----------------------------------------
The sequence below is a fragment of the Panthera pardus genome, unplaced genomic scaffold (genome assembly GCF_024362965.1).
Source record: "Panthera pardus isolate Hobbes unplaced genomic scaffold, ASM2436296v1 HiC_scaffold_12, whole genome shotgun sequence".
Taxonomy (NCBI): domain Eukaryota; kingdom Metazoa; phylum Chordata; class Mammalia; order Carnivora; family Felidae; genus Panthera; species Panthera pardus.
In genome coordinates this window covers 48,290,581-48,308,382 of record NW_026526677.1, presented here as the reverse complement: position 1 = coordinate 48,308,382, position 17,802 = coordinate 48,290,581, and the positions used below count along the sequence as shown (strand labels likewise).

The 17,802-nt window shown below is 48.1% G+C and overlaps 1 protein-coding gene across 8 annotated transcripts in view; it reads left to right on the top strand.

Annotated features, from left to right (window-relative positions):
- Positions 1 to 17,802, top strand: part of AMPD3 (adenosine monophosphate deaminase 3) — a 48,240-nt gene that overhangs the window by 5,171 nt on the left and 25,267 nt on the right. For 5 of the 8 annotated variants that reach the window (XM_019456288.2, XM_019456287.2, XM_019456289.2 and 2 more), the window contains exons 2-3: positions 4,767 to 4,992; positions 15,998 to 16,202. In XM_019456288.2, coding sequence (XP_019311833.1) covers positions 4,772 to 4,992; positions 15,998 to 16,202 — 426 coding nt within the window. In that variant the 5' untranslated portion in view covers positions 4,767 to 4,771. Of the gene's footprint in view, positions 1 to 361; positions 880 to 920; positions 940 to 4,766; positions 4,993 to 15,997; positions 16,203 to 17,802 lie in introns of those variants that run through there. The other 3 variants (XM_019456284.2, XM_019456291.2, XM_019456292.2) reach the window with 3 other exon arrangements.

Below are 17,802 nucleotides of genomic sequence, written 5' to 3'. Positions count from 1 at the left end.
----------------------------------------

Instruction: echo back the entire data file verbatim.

The sequence below is a fragment of the Panthera pardus genome, unplaced genomic scaffold (genome assembly GCF_024362965.1).
Source record: "Panthera pardus isolate Hobbes unplaced genomic scaffold, ASM2436296v1 HiC_scaffold_12, whole genome shotgun sequence".
Taxonomy (NCBI): domain Eukaryota; kingdom Metazoa; phylum Chordata; class Mammalia; order Carnivora; family Felidae; genus Panthera; species Panthera pardus.
In genome coordinates this window covers 48,290,581-48,308,382 of record NW_026526677.1, presented here as the reverse complement: position 1 = coordinate 48,308,382, position 17,802 = coordinate 48,290,581, and the positions used below count along the sequence as shown (strand labels likewise).

The 17,802-nt window shown below is 48.1% G+C and overlaps 1 protein-coding gene across 8 annotated transcripts in view; it reads left to right on the top strand.

Annotated features, from left to right (window-relative positions):
- Positions 1 to 17,802, top strand: part of AMPD3 (adenosine monophosphate deaminase 3) — a 48,240-nt gene that overhangs the window by 5,171 nt on the left and 25,267 nt on the right. For 5 of the 8 annotated variants that reach the window (XM_019456288.2, XM_019456287.2, XM_019456289.2 and 2 more), the window contains exons 2-3: positions 4,767 to 4,992; positions 15,998 to 16,202. In XM_019456288.2, coding sequence (XP_019311833.1) covers positions 4,772 to 4,992; positions 15,998 to 16,202 — 426 coding nt within the window. In that variant the 5' untranslated portion in view covers positions 4,767 to 4,771. Of the gene's footprint in view, positions 1 to 361; positions 880 to 920; positions 940 to 4,766; positions 4,993 to 15,997; positions 16,203 to 17,802 lie in introns of those variants that run through there. The other 3 variants (XM_019456284.2, XM_019456291.2, XM_019456292.2) reach the window with 3 other exon arrangements.

Below are 17,802 nucleotides of genomic sequence, written 5' to 3'. Positions count from 1 at the left end.